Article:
After days of flapping and bouncing on the boughs of their Douglas fir home, the two Bald Eagles born in Heritage Park in April took their first flights on Thursday, July 18.
A flight by one eaglet a little before 9 o’clock that morning was reported on the Eastside Audubon Facebook page by Teresa Descher. In the evening, Nancy Roberts was first to report seeing the second eaglet fly.
The inaugural flights came a few days before the eaglets reached the age of 13 weeks. A Bald Eagle typically flies for the first time, or fledges, at 12 to 14 weeks of age.
The Heritage Park eaglets became local celebrities late last month, when Celebrate Kirkland! acted on a request from Eastside Audubon to move the Fourth of July fireworks launch barge farther from the nest tree to avoid startling the eagles into premature flight and potential danger.
As of July 4, the eaglets would have been perhaps between 9 and 10 weeks old.
In 2012, when the Heritage Park parents hatched only one eaglet at about that same time of year as this year’s chicks, that single youngster didn’t fledge until the first week in August, when it was probably 14 or 15 weeks old.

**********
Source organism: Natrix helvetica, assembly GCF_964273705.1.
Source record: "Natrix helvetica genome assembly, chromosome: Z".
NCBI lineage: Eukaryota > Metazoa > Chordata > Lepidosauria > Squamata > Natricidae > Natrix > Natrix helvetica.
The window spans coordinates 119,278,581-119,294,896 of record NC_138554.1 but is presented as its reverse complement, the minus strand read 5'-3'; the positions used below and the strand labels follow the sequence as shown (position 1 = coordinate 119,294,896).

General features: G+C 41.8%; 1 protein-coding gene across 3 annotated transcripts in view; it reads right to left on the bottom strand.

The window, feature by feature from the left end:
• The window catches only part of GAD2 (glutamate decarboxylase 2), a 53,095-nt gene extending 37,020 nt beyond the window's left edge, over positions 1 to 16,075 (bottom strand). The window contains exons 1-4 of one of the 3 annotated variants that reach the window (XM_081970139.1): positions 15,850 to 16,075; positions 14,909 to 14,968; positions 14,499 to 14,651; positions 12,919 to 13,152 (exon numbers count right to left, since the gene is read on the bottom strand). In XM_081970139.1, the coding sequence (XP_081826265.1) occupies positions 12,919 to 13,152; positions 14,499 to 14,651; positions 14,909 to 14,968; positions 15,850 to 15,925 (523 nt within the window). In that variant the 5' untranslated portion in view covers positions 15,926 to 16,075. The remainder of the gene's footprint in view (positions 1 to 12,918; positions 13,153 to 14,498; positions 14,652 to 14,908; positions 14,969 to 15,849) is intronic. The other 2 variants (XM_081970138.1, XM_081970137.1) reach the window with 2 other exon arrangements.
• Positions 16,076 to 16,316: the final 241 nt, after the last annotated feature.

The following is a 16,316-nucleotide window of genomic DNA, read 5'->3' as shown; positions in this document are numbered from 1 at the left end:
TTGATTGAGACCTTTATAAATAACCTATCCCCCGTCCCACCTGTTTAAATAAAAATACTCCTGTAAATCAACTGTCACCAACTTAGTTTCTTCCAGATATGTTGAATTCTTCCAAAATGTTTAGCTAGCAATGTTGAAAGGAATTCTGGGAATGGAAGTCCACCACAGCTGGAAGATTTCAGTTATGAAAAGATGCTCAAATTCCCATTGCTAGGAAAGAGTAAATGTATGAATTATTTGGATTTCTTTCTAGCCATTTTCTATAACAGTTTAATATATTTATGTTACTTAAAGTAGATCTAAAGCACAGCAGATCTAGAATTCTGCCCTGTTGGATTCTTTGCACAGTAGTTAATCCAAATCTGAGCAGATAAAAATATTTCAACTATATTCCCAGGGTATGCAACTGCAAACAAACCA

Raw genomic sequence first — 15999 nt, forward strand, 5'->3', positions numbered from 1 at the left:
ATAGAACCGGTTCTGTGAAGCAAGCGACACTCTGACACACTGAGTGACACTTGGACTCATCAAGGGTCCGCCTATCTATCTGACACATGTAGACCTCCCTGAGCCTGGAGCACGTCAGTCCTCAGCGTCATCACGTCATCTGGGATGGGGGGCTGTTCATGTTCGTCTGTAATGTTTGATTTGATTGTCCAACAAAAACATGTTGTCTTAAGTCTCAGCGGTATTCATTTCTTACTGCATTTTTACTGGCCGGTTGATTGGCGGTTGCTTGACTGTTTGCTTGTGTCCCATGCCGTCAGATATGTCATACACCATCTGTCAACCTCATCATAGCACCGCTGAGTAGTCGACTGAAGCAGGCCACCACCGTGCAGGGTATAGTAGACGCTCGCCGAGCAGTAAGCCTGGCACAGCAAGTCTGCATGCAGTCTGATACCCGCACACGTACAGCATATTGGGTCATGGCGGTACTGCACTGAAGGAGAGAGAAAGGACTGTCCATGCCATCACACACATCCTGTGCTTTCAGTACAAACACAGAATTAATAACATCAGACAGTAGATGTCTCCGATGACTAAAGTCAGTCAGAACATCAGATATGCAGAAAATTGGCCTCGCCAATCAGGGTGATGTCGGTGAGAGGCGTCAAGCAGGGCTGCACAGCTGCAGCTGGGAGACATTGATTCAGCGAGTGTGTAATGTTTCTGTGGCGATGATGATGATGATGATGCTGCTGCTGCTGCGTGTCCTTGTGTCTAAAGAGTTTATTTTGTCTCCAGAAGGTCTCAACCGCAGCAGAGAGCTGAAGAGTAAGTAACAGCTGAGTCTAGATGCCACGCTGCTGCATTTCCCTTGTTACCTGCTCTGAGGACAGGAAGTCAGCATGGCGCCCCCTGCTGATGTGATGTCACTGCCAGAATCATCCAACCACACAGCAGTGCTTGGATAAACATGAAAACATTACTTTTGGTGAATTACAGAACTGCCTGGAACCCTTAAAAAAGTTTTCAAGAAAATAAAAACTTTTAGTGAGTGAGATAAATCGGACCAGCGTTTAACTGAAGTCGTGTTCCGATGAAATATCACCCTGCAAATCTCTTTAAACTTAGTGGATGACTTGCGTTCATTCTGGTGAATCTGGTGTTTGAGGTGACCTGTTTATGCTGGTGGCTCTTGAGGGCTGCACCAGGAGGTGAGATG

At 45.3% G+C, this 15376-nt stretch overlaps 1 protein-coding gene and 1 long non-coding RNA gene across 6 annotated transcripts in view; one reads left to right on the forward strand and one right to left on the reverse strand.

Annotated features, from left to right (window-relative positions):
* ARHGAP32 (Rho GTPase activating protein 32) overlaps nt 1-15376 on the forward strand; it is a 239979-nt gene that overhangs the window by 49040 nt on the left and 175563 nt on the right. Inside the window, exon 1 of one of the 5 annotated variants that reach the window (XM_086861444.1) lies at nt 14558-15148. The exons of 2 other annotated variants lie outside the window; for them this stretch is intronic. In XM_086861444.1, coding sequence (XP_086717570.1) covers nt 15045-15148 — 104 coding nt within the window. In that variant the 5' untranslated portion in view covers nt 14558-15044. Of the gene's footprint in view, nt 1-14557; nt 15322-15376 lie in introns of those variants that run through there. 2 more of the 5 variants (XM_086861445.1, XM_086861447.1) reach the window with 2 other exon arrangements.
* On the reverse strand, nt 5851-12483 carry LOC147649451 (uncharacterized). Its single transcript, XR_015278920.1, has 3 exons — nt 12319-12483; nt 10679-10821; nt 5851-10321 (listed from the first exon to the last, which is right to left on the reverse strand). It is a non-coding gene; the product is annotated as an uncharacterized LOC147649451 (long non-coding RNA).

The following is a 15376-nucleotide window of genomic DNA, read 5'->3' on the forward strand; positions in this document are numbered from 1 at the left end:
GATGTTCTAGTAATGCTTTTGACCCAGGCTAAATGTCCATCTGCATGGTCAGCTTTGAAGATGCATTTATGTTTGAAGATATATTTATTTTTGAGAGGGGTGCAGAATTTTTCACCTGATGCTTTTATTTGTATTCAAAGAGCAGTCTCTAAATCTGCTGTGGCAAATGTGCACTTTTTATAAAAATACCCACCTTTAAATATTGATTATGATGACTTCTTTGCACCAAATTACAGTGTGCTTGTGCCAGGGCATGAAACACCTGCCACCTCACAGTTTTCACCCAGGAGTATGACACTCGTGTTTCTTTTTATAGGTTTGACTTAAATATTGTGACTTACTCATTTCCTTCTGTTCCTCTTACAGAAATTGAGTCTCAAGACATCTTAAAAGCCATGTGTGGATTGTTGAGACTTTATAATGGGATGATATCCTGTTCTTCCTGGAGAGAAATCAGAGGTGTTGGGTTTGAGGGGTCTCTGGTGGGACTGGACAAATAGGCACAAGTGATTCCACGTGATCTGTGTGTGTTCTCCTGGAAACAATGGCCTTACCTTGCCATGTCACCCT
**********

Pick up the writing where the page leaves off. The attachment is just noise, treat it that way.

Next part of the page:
Lately, on almost any visit to the park after July 4, local friends of the eaglets could be seen dropping by to check on the progress of the young birds, hoping to be there for the first flight.
The two young eagles will stay near the Heritage Park nest for many weeks to come, counting on their parents to bring them food such as fish from Lake Washington. Toward the end of this year, with their parents, the juveniles will move off to better feeding grounds.
Late next winter, the same parents likely will return to the Heritage Park nest to hatch a new eaglet or two. This year’s young will find their own territory, and, when they’re 4 or 5 years old, will get their white heads and tails and be ready to start their own families.
About Eastside Audubon
Eastside Audubon is the National Audubon Society chapter active in Bellevue, Bothell, Carnation, Duvall, Issaquah, Kirkland, North Bend, Redmond, Sammamish, Snoqualmie, Woodinville, and unincorporated East King County.
Eastside Audubon works to protect, preserve, and enhance natural ecosystems and our communities for the benefit of birds, other wildlife, and people. We welcome new and experienced birders on our birding walks and field trips and in our birding classes. Visit www.eastsideaudubon.org.